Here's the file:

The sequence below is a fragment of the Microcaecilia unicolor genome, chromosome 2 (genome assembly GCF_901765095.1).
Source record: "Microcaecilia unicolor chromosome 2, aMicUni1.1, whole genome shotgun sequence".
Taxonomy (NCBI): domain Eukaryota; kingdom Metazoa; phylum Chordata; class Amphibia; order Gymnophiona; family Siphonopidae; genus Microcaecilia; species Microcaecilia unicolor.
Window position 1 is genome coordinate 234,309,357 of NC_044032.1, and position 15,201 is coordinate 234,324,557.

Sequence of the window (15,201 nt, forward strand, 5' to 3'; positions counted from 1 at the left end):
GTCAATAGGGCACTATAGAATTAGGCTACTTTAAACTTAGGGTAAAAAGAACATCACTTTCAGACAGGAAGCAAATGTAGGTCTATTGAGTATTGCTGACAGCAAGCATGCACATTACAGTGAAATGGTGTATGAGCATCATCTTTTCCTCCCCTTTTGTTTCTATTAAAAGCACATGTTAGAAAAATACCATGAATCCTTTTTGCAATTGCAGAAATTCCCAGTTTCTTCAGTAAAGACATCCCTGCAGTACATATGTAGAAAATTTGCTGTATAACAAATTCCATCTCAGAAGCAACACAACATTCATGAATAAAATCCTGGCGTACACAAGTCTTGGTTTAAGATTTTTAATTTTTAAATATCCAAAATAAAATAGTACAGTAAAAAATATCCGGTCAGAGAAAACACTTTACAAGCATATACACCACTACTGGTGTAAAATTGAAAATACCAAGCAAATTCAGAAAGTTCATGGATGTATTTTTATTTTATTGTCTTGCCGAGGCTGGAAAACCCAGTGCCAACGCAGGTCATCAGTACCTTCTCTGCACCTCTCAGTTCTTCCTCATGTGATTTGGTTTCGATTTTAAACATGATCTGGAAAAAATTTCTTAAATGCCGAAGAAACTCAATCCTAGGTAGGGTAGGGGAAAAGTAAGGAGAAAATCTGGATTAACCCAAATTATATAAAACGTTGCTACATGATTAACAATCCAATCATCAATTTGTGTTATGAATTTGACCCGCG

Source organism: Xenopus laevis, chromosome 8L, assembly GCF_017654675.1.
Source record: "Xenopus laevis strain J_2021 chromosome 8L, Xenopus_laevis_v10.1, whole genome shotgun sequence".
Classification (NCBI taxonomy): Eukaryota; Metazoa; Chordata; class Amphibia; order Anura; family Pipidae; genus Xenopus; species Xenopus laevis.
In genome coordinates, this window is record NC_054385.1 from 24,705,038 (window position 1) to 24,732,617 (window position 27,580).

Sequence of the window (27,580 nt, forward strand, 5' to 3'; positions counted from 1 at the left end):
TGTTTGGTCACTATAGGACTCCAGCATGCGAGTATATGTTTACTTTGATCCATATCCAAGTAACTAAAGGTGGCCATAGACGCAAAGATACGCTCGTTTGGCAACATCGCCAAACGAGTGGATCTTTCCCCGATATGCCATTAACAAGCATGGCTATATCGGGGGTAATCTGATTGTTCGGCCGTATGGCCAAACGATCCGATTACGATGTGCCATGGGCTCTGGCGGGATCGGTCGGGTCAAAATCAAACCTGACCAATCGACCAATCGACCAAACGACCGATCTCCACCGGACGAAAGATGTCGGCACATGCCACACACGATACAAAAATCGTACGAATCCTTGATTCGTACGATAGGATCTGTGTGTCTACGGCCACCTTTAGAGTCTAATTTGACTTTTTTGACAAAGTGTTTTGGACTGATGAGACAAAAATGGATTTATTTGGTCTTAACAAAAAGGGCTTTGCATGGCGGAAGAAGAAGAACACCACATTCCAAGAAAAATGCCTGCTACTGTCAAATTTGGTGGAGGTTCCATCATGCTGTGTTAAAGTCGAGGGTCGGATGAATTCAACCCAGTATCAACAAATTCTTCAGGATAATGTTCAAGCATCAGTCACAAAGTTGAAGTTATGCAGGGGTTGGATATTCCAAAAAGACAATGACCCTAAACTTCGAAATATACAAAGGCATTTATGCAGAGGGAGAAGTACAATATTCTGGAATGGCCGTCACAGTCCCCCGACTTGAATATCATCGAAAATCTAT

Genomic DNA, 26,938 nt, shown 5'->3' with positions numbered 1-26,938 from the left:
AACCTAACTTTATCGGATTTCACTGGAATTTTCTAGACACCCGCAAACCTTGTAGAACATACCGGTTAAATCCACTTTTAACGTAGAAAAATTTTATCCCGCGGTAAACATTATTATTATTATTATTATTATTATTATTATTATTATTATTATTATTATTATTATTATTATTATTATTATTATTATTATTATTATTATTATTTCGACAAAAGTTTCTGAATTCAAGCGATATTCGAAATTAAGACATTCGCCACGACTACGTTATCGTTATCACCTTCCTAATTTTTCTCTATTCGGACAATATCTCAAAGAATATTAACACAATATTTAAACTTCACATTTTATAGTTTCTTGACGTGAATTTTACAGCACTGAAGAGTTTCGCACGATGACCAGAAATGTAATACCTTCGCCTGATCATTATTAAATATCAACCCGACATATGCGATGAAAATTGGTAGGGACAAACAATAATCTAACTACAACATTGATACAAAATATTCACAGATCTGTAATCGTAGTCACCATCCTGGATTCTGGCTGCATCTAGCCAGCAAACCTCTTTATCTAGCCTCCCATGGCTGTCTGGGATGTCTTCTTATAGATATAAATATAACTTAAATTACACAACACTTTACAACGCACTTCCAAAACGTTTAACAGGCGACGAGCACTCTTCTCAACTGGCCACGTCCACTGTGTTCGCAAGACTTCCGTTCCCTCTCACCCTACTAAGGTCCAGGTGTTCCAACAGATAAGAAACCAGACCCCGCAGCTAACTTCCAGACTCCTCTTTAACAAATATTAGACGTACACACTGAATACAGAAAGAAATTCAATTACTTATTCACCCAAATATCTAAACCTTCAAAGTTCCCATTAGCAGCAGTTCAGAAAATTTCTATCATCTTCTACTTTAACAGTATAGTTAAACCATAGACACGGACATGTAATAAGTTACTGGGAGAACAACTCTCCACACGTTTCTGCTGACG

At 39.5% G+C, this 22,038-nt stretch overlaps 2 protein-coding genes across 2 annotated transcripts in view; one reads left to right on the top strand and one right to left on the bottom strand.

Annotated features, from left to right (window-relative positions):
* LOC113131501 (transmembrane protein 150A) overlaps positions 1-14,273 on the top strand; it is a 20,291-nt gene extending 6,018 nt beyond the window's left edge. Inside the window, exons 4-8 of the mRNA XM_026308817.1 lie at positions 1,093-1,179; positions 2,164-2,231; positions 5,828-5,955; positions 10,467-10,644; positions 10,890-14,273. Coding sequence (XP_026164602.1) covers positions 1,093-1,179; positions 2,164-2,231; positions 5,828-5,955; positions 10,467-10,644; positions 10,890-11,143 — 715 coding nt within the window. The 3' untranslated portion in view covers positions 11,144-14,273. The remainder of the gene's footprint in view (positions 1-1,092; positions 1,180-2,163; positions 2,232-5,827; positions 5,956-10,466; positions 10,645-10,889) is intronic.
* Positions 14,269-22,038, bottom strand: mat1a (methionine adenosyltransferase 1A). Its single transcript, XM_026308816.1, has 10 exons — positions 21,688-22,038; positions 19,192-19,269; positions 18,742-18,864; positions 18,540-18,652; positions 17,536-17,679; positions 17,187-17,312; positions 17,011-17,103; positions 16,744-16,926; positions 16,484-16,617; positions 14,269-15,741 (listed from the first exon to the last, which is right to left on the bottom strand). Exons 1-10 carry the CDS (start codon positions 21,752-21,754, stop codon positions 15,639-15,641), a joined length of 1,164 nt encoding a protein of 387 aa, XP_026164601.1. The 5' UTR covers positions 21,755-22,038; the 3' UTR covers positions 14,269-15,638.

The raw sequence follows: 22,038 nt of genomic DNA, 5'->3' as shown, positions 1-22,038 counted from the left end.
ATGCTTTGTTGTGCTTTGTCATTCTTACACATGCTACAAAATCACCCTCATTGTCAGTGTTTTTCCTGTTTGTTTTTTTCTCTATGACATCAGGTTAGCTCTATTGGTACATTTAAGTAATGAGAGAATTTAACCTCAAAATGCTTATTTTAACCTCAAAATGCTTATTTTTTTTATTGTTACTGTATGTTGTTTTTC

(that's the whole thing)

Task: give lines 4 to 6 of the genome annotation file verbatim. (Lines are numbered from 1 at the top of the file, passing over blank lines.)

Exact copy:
Window position 1 is genome coordinate 234,309,357 of NC_044032.1, and position 15,201 is coordinate 234,324,557.

Sequence of the window (15,201 nt, forward strand, 5' to 3'; positions counted from 1 at the left end):
GTCAATAGGGCACTATAGAATTAGGCTACTTTAAACTTAGGGTAAAAAGAACATCACTTTCAGACAGGAAGCAAATGTAGGTCTATTGAGTATTGCTGACAGCAAGCATGCACATTACAGTGAAATGGTGTATGAGCATCATCTTTTCCTCCCCTTTTGTTTCTATTAAAAGCACATGTTAGAAAAATACCATGAATCCTTTTTGCAATTGCAGAAATTCCCAGTTTCTTCAGTAAAGACATCCCTGCAGTACATATGTAGAAAATTTGCTGTATAACAAATTCCATCTCAGAAGCAACACAACATTCATGAATAAAATCCTGGCGTACACAAGTCTTGGTTTAAGATTTTTAATTTTTAAATATCCAAAATAAAATAGTACAGTAAAAAATATCCGGTCAGAGAAAACACTTTACAAGCATATACACCACTACTGGTGTAAAATTGAAAATACCAAGCAAATTCAGAAAGTTCATGGATGTATTTTTATTTTATTGTCTTGCCGAGGCTGGAAAACCCAGTGCCAACGCAGGTCATCAGTACCTTCTCTGCACCTCTCAGTTCTTCCTCATGTGATTTGGTTTCGATTTTAAACATGATCTGGAAAAAATTTCTTAAATGCCGAAGAAACTCAATCCTAGGTAGGGTAGGGGAAAAGTAAGGAGAAAATCTGGATTAACCCAAATTATATAAAACGTTGCTACATGATTAACAATCCAATCATCAATTTGTGTTATGAATTTGACCCGCG